Missouri is still deciding whether or not it will join the SEC.
By Steven Lassan (@AthlonSteven on Twitter)
As we hit the midpoint of the college football season, it's time to take a conference-by-conference look at where things stand in realignment/expansion.
Added: Pittsburgh, Syracuse
The addition of Pittsburgh and Syracuse came as a surprise, and moves the ACC to a 14-team conference. Both teams are slated to leave the Big East in 2014, but an early buyout could be negotiated. The ACC’s moves were due in part to the potential of Texas and Oklahoma joining the Pac-12, creating college football’s first BCS super conference. With those moves by the Pac-12 on the table, the ACC didn’t want to be left behind in the race to get to 16.
What’s next: Barring any changes across the landscape, the ACC is likely to stay at 14 teams for now. Connecticut and Rutgers have been mentioned as possible future candidates, and the conference would definitely be interested in Notre Dame, should it want to give up independence. The ACC isn’t likely to lose members, but the SEC could have interest in Virginia Tech or Florida State as its 14th team.
Lost: TCU, Pittsburgh and Syracuse
In this round of realignment, the Big East has been one of the biggest losers. The conference lost three teams and faces an uncertain future. West Virginia, Louisville, Cincinnati, Connecticut, South Florida and Rutgers are locked into the conference for 2011, and the Big East intends on keeping Pittsburgh and Syracuse around until the 2014 season. However, could a buyout occur if the Big East expands?
What's next: The Big East is looking to expand to a 12-team conference, with Boise State, Air Force, Navy, SMU, Houston and UCF on the radar. Will the news of the Mountain West-Conference USA alliance prevent those teams from joining the Big East? Also, if Missouri leaves for the SEC, Louisville or West Virginia could be on the radar to be the Big 12’s 10th team. If the Big East is able to pull Boise State, Air Force, Navy, SMU, Houston and UCF into the mix, the new 12-team conference should provide a little stability, but this conference will always be under fire as long as the buyout remains low (currently $5 million).
The Big Ten is one of the most stable conferences in college football. Unless Notre Dame is interested in joining, it’s hard to imagine the conference expanding in the near future. Rutgers and Missouri are two candidates on the radar, but the Big Ten will be very selective and work on its own timetable whenever it’s interested in expanding again.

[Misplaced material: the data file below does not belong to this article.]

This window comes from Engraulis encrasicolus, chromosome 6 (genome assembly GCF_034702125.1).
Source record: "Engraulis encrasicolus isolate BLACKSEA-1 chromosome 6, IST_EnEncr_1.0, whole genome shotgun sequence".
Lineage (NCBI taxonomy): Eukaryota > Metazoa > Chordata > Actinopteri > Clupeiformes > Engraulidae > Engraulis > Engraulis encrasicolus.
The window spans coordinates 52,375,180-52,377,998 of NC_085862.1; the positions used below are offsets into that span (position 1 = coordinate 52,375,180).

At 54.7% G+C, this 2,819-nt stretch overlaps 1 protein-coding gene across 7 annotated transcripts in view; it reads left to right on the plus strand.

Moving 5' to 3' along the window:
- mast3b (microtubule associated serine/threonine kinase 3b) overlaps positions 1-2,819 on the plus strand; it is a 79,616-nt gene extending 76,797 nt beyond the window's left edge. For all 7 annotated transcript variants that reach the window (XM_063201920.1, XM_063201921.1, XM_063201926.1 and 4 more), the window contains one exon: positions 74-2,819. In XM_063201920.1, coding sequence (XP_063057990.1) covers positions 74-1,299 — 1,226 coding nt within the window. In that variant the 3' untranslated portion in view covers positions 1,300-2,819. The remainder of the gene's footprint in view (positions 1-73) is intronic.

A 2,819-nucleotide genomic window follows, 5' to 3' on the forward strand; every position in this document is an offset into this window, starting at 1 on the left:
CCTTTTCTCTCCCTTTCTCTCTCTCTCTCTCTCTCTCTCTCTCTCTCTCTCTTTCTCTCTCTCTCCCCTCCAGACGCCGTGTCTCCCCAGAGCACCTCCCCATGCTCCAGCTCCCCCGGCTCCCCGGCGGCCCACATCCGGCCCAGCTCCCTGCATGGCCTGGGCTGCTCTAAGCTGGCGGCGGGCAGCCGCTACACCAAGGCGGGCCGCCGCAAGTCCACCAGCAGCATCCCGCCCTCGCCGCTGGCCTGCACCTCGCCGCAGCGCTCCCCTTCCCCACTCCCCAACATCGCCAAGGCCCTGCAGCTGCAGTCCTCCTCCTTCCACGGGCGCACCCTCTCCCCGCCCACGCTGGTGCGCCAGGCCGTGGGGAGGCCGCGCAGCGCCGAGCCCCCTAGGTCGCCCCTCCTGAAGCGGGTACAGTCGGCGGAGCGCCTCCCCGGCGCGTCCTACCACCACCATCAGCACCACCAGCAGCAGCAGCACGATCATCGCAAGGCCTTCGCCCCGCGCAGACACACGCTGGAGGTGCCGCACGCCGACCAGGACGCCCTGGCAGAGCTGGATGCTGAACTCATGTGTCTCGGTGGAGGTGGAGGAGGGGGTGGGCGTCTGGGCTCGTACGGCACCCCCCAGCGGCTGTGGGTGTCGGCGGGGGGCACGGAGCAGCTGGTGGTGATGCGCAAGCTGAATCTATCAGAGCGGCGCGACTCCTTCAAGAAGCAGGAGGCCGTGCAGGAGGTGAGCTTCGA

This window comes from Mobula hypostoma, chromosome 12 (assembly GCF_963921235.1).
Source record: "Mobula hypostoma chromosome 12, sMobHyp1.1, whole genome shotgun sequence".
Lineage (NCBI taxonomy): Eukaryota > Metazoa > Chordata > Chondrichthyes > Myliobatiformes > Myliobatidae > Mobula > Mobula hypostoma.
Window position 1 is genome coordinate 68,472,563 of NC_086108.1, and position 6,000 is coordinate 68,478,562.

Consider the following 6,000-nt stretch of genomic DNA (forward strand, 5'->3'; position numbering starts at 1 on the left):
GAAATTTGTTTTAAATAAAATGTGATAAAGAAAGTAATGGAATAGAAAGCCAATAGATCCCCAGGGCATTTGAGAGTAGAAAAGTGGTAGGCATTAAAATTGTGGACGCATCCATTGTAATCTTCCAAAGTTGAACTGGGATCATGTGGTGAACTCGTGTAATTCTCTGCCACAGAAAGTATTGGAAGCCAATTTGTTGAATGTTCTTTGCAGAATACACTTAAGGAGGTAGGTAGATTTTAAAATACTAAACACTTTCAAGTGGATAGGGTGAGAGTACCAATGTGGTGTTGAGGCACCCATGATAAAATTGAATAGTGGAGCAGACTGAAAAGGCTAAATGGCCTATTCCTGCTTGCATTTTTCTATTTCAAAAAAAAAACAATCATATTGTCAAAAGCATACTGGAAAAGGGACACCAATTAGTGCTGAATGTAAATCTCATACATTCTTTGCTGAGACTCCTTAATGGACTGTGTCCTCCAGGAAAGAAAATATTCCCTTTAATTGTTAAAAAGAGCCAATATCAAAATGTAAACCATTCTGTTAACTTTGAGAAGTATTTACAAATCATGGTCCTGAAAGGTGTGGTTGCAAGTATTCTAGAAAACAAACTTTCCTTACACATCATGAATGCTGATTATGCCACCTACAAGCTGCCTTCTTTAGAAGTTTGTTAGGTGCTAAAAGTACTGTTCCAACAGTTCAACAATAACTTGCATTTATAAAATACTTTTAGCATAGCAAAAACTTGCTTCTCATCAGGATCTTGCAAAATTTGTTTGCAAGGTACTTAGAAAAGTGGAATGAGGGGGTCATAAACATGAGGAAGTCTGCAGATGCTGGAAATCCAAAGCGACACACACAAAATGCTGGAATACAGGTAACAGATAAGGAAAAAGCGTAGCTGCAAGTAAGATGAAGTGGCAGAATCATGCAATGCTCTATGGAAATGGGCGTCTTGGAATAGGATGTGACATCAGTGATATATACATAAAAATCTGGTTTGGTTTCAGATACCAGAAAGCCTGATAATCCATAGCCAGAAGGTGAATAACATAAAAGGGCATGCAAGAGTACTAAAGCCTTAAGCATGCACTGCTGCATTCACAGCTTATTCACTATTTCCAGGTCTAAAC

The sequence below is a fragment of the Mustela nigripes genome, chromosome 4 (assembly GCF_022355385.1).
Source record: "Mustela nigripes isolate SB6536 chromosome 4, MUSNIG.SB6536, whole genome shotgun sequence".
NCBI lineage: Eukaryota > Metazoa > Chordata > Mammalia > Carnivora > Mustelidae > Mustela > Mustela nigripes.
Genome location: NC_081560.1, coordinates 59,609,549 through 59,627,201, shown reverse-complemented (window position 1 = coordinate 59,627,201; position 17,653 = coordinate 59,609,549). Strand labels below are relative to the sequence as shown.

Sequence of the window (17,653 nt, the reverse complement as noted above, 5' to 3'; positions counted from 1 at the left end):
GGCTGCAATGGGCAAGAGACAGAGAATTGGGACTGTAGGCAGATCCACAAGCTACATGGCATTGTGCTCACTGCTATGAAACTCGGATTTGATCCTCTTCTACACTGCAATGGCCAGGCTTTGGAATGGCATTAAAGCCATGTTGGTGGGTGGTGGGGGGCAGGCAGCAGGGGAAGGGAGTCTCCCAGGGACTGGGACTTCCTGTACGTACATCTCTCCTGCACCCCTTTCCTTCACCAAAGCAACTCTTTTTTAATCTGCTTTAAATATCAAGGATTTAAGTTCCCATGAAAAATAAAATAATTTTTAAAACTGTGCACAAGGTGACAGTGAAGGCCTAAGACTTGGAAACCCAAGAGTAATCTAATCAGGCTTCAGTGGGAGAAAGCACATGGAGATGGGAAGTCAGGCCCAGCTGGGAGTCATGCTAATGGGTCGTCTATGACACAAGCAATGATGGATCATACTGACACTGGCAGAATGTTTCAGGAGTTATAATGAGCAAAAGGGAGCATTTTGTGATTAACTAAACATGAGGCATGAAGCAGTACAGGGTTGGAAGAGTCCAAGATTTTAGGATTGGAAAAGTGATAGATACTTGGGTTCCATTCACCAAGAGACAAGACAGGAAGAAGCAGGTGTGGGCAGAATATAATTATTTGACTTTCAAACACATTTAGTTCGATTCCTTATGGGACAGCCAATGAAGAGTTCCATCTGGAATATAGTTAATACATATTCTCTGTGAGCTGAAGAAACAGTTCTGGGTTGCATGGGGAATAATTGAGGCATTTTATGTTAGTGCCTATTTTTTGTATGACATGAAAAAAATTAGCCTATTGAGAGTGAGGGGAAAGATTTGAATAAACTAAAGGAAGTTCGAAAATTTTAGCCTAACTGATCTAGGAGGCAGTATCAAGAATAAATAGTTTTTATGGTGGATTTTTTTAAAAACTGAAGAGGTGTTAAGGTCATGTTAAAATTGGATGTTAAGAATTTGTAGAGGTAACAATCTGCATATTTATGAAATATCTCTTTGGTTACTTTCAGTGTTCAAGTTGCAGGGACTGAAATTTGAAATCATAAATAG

Added: TCU (2012)
Lost: Texas A&M
Once thought to be on its deathbed, the Big 12 looks to be a viable conference for the next 7-10 years. Despite the loss of three teams over the last year, the Big 12 is in good shape going into 2012. TCU was a great addition as the conference’s 10th team and can be a top 25 team under coach Gary Patterson. The schools (other than Missouri) have granted their television rights to the Big 12, which should prevent future defections.
What's next: Missouri has decided to explore its conference options and could bolt for the SEC. Even if Missouri leaves for the SEC, the Big 12 will have options to add, including West Virginia and Louisville from the Big East. The conference will stick with 10 teams for 2012, but could move to 12 in the future.
Added: Formed alliance with Mountain West
The decision to form an alliance with the Mountain West is an interesting idea, but there are a lot of question marks that still must be answered. UCF, SMU and Houston could depart for the Big East. If those three teams, will Conference USA look to add Temple and Louisiana Tech to help bolster their division? Although the alliance with the Mountain West is intriguing, let’s see how it works out before calling it a success or something that helps the conference champion earn an automatic spot into the BCS.
Army: The Black Knights received some interest from the Big East, but decided to remain an independent. Considering Army’s lack of success when it joined Conference USA, independence is the best option for the Black Knights to be competitive.